Google beefs up data center and subsea cable portfolio
Google is adding five new cloud regions and three new submarine cables in a move to expand its global infrastructure and connectivity.
Netherlands and Montreal regions will open sometime during the first quarter of this year, and Hong Kong, Finland and Los Angeles data centers will follow, explains Google’s vice president of engineering, Ben Treynor Sloss in the company’s blog.
In 2019, Google will commission three subsea cables: Curie, a private cable connecting Chile and Los Angeles; Havfrue, a consortium cable connecting the U.S. to Denmark and Ireland; and the Hong Kong-Guam Cable system (HK-G), a consortium cable interconnecting major subsea communication hubs in Asia.
This Pacific cable is a project between RTI-C, NEC, and Google. The Hong Kong-Guam cable system will create paths to Australia with the aim of improving capacity and latency from Australia to major hubs in Asia.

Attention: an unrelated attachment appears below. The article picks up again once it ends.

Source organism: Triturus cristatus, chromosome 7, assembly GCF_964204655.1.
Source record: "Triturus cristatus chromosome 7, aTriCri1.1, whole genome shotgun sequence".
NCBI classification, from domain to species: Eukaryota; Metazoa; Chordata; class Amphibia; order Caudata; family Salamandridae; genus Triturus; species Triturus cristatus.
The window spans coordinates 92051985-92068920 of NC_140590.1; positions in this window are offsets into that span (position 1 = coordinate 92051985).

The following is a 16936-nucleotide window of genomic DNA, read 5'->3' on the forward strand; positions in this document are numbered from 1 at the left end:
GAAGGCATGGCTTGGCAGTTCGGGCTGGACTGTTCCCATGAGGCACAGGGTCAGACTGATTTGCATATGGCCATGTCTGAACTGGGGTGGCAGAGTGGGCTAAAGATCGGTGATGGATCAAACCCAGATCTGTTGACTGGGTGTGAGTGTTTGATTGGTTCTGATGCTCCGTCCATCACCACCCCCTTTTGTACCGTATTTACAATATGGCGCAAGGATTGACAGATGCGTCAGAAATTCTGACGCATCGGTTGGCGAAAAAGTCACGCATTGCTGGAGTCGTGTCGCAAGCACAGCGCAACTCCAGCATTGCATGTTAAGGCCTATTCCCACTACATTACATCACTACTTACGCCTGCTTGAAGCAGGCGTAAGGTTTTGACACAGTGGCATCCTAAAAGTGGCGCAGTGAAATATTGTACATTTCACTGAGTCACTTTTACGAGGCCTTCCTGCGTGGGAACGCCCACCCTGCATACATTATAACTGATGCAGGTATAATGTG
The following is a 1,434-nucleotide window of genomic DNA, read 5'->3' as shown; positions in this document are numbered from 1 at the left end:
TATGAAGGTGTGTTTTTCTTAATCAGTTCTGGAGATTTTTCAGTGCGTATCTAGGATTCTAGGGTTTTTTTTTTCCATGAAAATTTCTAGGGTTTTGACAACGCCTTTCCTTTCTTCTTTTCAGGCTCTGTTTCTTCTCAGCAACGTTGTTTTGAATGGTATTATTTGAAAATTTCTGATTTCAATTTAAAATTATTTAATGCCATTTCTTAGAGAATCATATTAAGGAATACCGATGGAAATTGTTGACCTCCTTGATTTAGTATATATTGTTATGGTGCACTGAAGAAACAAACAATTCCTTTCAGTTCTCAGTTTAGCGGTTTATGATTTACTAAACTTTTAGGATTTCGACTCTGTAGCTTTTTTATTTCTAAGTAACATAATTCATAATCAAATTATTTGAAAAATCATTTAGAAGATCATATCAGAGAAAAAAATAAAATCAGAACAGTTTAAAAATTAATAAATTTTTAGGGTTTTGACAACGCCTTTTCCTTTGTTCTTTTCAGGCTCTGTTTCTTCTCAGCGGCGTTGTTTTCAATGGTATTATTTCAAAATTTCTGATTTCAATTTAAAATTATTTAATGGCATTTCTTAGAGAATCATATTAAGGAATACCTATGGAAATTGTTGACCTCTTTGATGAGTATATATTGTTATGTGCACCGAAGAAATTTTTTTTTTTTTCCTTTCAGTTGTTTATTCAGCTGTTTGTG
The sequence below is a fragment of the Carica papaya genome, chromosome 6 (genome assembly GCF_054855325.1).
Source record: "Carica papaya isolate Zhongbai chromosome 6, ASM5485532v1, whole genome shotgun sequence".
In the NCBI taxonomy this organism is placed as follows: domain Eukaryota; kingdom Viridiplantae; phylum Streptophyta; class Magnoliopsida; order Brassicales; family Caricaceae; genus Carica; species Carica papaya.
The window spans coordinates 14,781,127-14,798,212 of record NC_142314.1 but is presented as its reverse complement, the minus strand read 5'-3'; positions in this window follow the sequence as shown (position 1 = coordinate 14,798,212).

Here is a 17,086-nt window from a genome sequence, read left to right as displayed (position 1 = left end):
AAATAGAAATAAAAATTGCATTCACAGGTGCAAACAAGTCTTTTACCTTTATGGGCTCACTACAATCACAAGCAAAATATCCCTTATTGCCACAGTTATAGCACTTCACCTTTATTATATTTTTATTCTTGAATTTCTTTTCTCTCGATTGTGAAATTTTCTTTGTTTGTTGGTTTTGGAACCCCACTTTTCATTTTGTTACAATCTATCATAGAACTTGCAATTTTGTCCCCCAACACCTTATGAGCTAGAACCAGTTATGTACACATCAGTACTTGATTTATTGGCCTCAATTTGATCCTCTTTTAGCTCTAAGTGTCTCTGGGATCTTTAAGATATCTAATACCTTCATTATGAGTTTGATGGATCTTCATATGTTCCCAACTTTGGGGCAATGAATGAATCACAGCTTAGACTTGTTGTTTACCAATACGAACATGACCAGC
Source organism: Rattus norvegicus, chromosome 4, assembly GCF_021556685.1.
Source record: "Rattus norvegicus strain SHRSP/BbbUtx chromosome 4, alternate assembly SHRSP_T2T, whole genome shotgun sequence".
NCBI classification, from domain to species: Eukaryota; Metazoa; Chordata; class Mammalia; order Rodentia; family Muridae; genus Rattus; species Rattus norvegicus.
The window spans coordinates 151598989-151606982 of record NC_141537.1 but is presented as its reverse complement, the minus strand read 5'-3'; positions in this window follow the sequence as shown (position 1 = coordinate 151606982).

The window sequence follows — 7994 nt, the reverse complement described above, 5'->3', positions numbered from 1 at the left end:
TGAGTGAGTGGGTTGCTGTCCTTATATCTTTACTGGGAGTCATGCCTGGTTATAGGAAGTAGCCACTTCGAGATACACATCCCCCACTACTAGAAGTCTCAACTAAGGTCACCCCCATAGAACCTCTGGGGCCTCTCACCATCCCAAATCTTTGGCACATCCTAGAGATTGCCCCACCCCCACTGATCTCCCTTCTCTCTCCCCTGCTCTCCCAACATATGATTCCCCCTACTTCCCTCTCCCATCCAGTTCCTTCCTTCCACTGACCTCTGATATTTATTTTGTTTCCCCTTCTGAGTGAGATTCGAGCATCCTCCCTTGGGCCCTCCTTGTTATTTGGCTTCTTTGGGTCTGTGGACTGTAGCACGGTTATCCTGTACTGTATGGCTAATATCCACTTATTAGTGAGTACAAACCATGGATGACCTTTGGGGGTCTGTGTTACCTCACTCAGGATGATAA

Google expects the cable to be completed and online in 2019.
In 2008, Google became the first tech company to invest in a subsea cable as a part of a consortium, which, alongside Google, was made up of KDDI Corporation, Pacnet, SingTel, Bharti Airtel and Global Transit.
Now, Google becomes the first major non-telecom company to build a private intercontinental cable, the Curie Cable, which is named after scientist Marie Curie.
Curie will be the first subsea cable to land in Chile in almost 20 years, and once deployed, will become the country’s largest single data pipe, serving Google users across Latin America.
Google is working with Facebook, Aqua Comms and Bulk Infrastructure for the construction of Havfrue cable, which will connect the U.S to Denmark and Ireland.
Havfrue, which is the Danish word for mermaid, will be built by TE SubCom and is expected to come online by the end of 2019.
The Google network has over 100 points of presence and over 7500 edge caching nodes, which makes it possible for the company to deliver services such as Machine Learning Engine, Spanner, BigQuery and other Google Cloud Platforms.
The company has direct investment in 11 cables, including those planned or under constructions. In addition to these 11, Google has lease capacity on a number of other submarine cables.